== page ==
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My question is that how does this assignment happen in c#? I mean, how does it calculate the answer 1 (with 257), and how does it calculate 0(with 256)?

the code is:

int intnumber=257;
byte bytenumber=(byte)intnumber;//the out put of this code is 1

int intnumber=256;
byte bytenumber=(byte)intnumber;//the out put of this code is 0

My question is what happen,that the output in first code is:1 and in second one is:0

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please read my question exactly then give me a negative vote!!! thanks –  Hava Darabi Aug 6 '13 at 22:41
    
The first is not required to set bytenumber to 1, although it may. If compiling with overflow checks enabled, it will not set bytenumber to anything, it will throw an exception. Similarly for the second. –  hvd Aug 6 '13 at 22:43
    
@Hava: Okay, I've done that. Thanks for the advice. –  Lightness Races in Orbit Aug 7 '13 at 13:54

5 Answers 5

up vote 0 down vote accepted

the byte data type contains a number between 0 to 255. When converting an int to byte, it calculates the number modulo 256.

byte = int % 256
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2  
This is the net effect, but not how it is calculated. –  lukegravitt Aug 6 '13 at 23:08
    
@lukegravitt The C++ standard defines the equivalent conversion as described in this answer, but pretty much no one will object to saying the high bits get discarded. It's only fitting that when the C# spec says the high bits get discarded, it's explained as a modulo operation. It's the same thing anyway :) –  hvd Aug 7 '13 at 9:21
    
Indeed. He didn't ask about the MSBs, he just wanted to know how it works, and this is the simplest of answers. –  EZSlaver Aug 7 '13 at 9:32
    
@EZSlaver - how well does this simplest answer extend to the casting of negative ints to byte? –  hatchet Aug 7 '13 at 9:54
1  
@hvd - my point was that taken simply, people may initially think -1 % 256 = -1, and then require additional explanation for how the cast is computed. Also, using the % operator (a normally expensive operation) to explain the cast may convey to some that casting to byte is computationally expensive (it isn't). –  hatchet Aug 7 '13 at 10:43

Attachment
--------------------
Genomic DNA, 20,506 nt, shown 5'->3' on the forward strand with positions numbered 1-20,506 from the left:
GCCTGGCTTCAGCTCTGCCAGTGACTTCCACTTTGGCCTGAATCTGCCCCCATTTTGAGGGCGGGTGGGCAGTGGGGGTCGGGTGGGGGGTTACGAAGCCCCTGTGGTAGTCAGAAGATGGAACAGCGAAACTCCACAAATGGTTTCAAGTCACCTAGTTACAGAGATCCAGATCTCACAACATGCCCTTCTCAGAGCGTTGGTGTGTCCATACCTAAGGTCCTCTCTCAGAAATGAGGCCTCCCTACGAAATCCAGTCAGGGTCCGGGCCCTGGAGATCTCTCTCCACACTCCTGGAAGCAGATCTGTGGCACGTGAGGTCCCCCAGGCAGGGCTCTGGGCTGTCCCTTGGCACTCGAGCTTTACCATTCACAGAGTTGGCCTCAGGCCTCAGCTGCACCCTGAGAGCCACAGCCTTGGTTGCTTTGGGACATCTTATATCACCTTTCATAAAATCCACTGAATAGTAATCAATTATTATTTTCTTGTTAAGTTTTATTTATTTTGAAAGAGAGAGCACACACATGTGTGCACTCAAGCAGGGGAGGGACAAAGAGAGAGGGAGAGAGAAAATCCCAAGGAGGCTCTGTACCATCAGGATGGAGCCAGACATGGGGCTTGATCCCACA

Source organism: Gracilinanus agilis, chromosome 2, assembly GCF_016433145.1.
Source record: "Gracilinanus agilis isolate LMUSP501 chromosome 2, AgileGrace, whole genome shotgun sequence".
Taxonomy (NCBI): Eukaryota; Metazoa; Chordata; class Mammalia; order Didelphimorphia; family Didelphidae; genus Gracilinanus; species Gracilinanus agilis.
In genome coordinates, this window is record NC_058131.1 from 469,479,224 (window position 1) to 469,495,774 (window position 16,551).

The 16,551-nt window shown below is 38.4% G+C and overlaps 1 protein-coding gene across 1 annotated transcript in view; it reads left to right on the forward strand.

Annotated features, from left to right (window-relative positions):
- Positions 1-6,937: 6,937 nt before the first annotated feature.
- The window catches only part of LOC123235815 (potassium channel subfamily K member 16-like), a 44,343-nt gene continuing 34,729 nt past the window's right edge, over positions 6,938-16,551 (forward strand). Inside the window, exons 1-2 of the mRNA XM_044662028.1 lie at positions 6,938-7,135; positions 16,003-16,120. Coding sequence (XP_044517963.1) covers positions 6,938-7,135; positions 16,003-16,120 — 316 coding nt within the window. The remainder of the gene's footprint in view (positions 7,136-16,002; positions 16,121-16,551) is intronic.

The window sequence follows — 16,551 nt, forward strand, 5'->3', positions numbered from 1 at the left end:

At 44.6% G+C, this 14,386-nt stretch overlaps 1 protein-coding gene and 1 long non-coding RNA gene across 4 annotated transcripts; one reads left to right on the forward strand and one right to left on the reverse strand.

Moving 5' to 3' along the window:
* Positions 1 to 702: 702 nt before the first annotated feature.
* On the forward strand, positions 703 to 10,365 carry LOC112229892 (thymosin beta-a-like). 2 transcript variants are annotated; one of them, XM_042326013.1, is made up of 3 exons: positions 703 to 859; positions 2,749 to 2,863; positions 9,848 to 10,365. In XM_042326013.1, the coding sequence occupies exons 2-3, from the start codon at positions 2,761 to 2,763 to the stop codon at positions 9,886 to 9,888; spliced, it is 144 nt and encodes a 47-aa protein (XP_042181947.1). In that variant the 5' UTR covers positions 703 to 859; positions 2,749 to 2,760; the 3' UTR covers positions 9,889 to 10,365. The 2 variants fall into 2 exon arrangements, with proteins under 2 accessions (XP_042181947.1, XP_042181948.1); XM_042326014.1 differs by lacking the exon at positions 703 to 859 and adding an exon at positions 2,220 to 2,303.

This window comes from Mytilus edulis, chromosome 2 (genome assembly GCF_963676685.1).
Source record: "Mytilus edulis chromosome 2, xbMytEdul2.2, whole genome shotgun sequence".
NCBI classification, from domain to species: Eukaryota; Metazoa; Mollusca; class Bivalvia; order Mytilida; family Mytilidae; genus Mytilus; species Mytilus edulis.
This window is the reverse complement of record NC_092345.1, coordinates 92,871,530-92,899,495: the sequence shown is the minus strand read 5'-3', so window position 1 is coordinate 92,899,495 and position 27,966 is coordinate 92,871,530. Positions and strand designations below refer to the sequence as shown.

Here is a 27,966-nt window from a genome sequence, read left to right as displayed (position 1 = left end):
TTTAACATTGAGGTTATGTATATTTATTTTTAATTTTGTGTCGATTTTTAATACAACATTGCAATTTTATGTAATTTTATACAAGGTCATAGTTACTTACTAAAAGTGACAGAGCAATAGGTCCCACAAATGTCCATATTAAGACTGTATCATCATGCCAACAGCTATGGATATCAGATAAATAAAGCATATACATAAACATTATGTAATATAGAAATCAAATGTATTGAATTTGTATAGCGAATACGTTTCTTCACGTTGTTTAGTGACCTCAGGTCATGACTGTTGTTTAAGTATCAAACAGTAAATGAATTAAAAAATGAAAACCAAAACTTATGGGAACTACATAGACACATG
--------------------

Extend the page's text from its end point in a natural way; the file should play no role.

A byte only occupies one byte in memory. An int occupies 4 bytes in memory. Here is the binary representation of some int values you've mentioned:

      most significant           least significant
 255: 00000000 00000000 00000000 11111111
 256: 00000000 00000000 00000001 00000000
 257: 00000000 00000000 00000001 00000001

You can also see how this works when casting negative int values to a byte. An int value of -255, when cast to a byte, is 1.

-255:  11111111 11111111 11111111 00000001

When you cast an int to a byte, only the least significant byte is assigned to the byte value. The three higher significance bytes are ignored.

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A single byte only goes up to 255. The code wraps around to 0 for 256 and 1 for 257, etc...

The most significant bits are discarded and you're left with the rest.

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255 is the maximum value that can be represented in a single byte:

Hex code: FF

256 does not fit in 1 byte. It takes 2 bites to represent that:

01 00

since you're trying to put that value in a variable of type byte (which of course may only contain 1 byte), the second byte is "cropped" away, leaving only:

00

Same happens for 257 and actually for any value.

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1 is assigned because the arithmetic overflow of byte values (max 255) exceed by 2 unit.

0 is assigned because exceed by 1 unit.

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